Space also provides the setting for Gravity, which has astronauts Sandra Bullock and George Clooney floating away from their destroyed shuttle tethered together by a shared oxygen tube.
Written and directed by Alfonso Cuaron, of Children of Men acclaim, Gravity promises breathtaking suspense. It’s due in cinemas in October.
Studios banking on films with built-in fan bases to boost box office returns have a long queue of sequels, prequels and remakes lined up this year.
They include the sixth lap for The Fast and The Furious (June), Bruce Willis’s fifth Die Hard (A Good Day To Die Hard, in March), Scary Movie 5 (April), The Hangover Part III (May) and more superannuated spy-jinks with Helen Mirren in Red 2 (August).
Other second comings: the family friendly Despicable Me 2 (June), The Smurfs 2 (September) and The Muppets 2 (with Ricky Gervais, reportedly in December); GI Joe 2 (March); 300: Rise of an Empire, with Aussie Sullivan Stapleton in the lead (August); Insidious 2 (September); Sin City 2 (October); The Hunger Games 2 (November); and Anchorman: The Legend Continues (December).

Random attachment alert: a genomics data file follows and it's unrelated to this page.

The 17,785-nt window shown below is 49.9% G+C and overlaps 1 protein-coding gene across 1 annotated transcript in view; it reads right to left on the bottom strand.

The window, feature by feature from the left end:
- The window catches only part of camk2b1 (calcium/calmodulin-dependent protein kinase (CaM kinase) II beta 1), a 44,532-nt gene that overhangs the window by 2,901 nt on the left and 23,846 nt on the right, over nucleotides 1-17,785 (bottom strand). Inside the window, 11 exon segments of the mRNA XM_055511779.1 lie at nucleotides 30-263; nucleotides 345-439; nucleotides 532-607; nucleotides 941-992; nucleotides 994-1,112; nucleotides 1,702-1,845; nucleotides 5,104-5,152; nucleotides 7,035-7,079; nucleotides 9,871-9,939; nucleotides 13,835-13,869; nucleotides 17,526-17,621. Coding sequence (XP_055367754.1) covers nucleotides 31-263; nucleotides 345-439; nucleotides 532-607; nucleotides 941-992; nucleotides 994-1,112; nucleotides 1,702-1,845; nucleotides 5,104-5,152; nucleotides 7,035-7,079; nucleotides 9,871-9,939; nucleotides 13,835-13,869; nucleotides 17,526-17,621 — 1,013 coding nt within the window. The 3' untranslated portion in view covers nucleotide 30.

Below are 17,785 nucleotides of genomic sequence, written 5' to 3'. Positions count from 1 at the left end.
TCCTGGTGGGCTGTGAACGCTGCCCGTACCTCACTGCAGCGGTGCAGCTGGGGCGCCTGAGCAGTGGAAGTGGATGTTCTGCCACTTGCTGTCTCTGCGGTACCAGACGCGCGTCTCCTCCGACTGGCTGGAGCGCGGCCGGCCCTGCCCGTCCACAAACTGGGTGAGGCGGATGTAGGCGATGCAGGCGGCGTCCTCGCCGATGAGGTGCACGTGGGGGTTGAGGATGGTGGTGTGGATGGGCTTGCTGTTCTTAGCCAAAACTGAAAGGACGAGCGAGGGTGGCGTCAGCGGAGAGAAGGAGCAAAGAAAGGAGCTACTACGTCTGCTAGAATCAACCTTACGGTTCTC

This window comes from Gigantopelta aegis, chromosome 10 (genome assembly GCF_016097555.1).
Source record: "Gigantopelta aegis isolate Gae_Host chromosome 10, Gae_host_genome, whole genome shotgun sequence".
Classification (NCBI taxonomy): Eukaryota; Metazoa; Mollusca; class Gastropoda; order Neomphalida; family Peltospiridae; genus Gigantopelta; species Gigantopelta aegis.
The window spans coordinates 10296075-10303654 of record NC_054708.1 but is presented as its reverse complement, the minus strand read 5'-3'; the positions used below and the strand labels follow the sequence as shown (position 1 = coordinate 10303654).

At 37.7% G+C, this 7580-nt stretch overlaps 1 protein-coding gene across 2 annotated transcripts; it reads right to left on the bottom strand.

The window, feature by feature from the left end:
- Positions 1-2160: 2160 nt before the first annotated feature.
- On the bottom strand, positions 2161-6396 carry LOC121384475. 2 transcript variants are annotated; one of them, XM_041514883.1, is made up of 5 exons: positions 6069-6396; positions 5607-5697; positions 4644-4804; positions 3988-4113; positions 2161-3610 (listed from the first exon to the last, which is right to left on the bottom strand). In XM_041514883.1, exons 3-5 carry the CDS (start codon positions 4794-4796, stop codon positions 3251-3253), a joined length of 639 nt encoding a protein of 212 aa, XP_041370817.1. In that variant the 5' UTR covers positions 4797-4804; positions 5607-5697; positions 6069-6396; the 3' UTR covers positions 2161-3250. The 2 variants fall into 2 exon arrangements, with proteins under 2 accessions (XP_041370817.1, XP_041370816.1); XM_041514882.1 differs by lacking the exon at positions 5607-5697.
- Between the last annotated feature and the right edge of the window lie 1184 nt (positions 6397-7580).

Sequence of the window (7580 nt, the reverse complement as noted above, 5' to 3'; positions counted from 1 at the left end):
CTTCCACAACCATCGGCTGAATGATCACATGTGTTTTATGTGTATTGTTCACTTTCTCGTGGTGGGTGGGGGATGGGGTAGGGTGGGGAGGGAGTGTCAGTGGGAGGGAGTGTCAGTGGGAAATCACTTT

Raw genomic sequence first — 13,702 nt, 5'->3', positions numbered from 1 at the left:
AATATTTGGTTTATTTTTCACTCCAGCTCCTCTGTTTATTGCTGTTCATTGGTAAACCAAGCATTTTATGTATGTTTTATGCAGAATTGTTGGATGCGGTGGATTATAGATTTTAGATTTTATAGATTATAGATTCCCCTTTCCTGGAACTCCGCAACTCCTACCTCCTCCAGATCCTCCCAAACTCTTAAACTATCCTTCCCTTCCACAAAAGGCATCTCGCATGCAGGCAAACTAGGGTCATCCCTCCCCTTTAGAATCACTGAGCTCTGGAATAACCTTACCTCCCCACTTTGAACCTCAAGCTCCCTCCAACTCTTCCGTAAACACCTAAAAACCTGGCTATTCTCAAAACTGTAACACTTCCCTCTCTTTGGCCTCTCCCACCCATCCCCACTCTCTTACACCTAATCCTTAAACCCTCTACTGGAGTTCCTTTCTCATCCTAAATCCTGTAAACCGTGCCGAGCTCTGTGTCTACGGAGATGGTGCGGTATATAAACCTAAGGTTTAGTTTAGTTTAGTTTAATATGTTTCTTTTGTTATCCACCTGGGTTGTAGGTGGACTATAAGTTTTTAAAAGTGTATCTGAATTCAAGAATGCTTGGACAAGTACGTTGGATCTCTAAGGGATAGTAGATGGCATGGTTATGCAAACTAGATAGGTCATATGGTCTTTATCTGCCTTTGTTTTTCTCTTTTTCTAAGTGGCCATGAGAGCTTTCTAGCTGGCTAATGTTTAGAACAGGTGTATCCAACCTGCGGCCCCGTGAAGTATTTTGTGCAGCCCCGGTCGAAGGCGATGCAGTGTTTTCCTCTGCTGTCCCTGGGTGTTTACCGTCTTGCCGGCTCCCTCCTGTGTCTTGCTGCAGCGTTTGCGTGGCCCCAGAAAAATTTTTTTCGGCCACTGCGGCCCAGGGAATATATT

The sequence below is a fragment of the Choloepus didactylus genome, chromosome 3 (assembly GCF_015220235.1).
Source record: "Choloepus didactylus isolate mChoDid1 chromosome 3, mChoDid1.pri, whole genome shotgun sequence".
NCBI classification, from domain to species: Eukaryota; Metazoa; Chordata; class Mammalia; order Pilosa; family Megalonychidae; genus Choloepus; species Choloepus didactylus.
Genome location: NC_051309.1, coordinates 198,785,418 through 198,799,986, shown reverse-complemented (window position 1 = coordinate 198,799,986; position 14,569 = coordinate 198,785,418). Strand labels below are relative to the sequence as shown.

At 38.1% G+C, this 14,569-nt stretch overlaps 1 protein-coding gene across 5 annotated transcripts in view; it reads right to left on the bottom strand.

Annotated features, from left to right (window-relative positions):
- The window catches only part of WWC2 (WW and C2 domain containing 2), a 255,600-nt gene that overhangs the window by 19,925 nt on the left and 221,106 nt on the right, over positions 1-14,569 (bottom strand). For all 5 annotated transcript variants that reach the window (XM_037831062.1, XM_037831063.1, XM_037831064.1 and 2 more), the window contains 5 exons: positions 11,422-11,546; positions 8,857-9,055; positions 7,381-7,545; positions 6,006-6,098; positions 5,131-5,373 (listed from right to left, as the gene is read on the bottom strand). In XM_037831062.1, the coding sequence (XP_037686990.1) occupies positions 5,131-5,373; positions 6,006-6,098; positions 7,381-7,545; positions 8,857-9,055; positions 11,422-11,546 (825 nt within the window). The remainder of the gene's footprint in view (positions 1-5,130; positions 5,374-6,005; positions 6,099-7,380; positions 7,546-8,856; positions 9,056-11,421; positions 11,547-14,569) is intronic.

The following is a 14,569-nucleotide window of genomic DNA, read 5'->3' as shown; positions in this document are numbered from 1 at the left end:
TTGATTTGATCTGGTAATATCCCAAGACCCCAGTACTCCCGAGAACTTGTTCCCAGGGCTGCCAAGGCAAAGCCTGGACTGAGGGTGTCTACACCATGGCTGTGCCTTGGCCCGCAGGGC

Prequels include Oz: The Great and Powerful (March) and Pixar’s Monsters University (June), which takes Monsters Inc pals Sulley and Mike back to their student days.
Remakes include The Sweeney (February), costume dramas Anna Karenina (February) and Great Expectations (March), Boys Don’t Cry director Kimberly Peirce’s update of classic horror Carrie (March). a new Evil Dead (May), Baz Luhrmann’s The Great Gatsby (May) and Spike Lee’s version of cryptic Korean hit Oldboy, with Josh Brolin starring (October).
Also riding again: The Lone Ranger (July), with Pirates of the Caribbean director Gore Verbinski at the reins and Johnny Depp playing Tonto.
Les Miserables co-stars Russell Crowe and Hugh Jackman each have crime dramas slated for release: Crowe’s Broken City, with Mark Wahlberg (March); and Jackman’s Prisoners, with Jake Gyllenhall (September).